- State statutes. Every state has consumer protection laws that prohibit deceptive business practices. These statutes are known as Unfair and Deceptive Acts and Practices statutes. They provide protection to consumers against unscrupulous businesses. The statutes allow a state enforcement agency, usually the Attorney General, to obtain an order prohibiting a seller or creditor from engaging in a particular unfair or deceptive practice. The Attorney General can also ask the court to impose civil penalties of a certain dollar amount for violations, and to order the seller or creditor to return consumers' payments. The statute also allows consumers to seek similar remedies—return of payments or compensation for other consumer loss (often with some sort of enhancement to account for intangible or hard-to-document losses), sometimes an injunction against repetition of the fraudulent practices, and reimbursement for attorney fees.
Where and how to get help in case your consumer rights have been violated
If you face unfair practices or experience violation of your consumer rights, you can address the following consumer protection organizations to get help:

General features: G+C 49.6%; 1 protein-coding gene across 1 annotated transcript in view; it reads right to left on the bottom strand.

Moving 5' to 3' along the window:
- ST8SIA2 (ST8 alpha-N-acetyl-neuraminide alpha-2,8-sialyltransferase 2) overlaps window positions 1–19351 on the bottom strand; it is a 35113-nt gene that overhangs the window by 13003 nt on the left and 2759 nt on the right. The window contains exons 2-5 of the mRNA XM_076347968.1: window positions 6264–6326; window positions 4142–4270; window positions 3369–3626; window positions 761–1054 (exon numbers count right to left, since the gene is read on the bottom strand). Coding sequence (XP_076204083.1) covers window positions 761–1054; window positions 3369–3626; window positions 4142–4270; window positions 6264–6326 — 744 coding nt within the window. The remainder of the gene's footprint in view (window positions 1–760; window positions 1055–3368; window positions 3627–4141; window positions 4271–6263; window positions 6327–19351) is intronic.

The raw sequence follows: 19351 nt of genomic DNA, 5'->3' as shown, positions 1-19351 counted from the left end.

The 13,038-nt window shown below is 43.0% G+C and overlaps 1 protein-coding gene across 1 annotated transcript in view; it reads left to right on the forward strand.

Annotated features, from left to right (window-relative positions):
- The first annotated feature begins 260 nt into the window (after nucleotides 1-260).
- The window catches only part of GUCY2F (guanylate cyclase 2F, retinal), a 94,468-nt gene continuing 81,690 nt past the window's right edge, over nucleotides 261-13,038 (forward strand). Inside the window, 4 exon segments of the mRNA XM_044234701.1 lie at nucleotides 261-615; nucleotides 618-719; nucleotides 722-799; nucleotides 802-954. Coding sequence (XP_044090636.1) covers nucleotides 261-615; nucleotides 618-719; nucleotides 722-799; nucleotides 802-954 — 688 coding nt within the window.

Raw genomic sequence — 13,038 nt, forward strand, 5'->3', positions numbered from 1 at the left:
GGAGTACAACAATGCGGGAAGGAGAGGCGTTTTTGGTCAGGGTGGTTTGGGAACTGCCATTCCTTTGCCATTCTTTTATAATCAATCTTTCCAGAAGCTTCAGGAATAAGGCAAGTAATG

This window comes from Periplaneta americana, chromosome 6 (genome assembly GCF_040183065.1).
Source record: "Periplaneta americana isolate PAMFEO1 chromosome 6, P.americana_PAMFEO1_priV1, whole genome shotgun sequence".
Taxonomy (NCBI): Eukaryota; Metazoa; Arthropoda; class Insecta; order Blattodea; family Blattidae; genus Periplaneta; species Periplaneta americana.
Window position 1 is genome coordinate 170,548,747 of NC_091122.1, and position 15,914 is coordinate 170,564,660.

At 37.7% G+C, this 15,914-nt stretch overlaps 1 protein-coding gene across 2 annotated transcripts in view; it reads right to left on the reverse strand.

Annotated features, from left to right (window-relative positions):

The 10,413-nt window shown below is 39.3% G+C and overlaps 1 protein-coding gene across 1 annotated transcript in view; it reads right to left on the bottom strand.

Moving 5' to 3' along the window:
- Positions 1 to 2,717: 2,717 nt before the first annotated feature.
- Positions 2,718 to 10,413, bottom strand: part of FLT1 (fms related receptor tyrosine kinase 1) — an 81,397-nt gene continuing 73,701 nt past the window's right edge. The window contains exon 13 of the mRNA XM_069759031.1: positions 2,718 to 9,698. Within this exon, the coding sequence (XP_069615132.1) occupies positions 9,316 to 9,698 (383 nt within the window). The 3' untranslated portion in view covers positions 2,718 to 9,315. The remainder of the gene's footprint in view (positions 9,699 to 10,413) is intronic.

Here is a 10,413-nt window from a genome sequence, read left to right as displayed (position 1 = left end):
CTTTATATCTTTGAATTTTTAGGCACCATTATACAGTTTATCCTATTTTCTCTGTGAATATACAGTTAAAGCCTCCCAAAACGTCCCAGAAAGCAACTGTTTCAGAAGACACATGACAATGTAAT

- The Federal Trade Commission (FTC). It works to protect consumers by preventing fraud, deception, and unfair business practices in the marketplace and to maintain competition by preventing anticompetitive business practices. You can file a complaint with the FTC online or by hotline 1-877-FTC-HELP. The Bureau of Consumer Protection as a part of the FTC collects complaints and conducts investigations, sues companies and people that break the law, develops rules to maintain a fair marketplace, and educates consumers and businesses about their rights and responsibilities. The Attorney General, through the Bureau of Consumer Protection, provides a mediation service to consumers. You can file a consumer complaint with the Office of the Attorney General online or complete printable consumer complaint form.
- State Consumer Protection Offices. It works to educate consumers about their rights, conduct investigations, prosecute scammers under criminal laws, etc. Every state has such a consumer protection agency. You can find your state's consumer protection office on: https://www.usa.gov/state-consumer.
Almost every day each one of us puts on his/her "consumer shoes" at some point. We purchase various products and pay for different services. As consumers, we have to sometimes deal with unsafe products, fraud, deceptive advertising and unfair business practices. That's the sad truth of modern life that provokes us to learn consumer rights and fight back against any unfair practices that violate our rights.
- consumer protection laws
- consumer rights
- consumer rights and responsibilities
While every effort has been made to ensure the accuracy of this publication, it is not intended to provide legal, medical, accounting, investment, or any other professional advice as individual situations will differ and should be discussed with an expert and/or lawyer.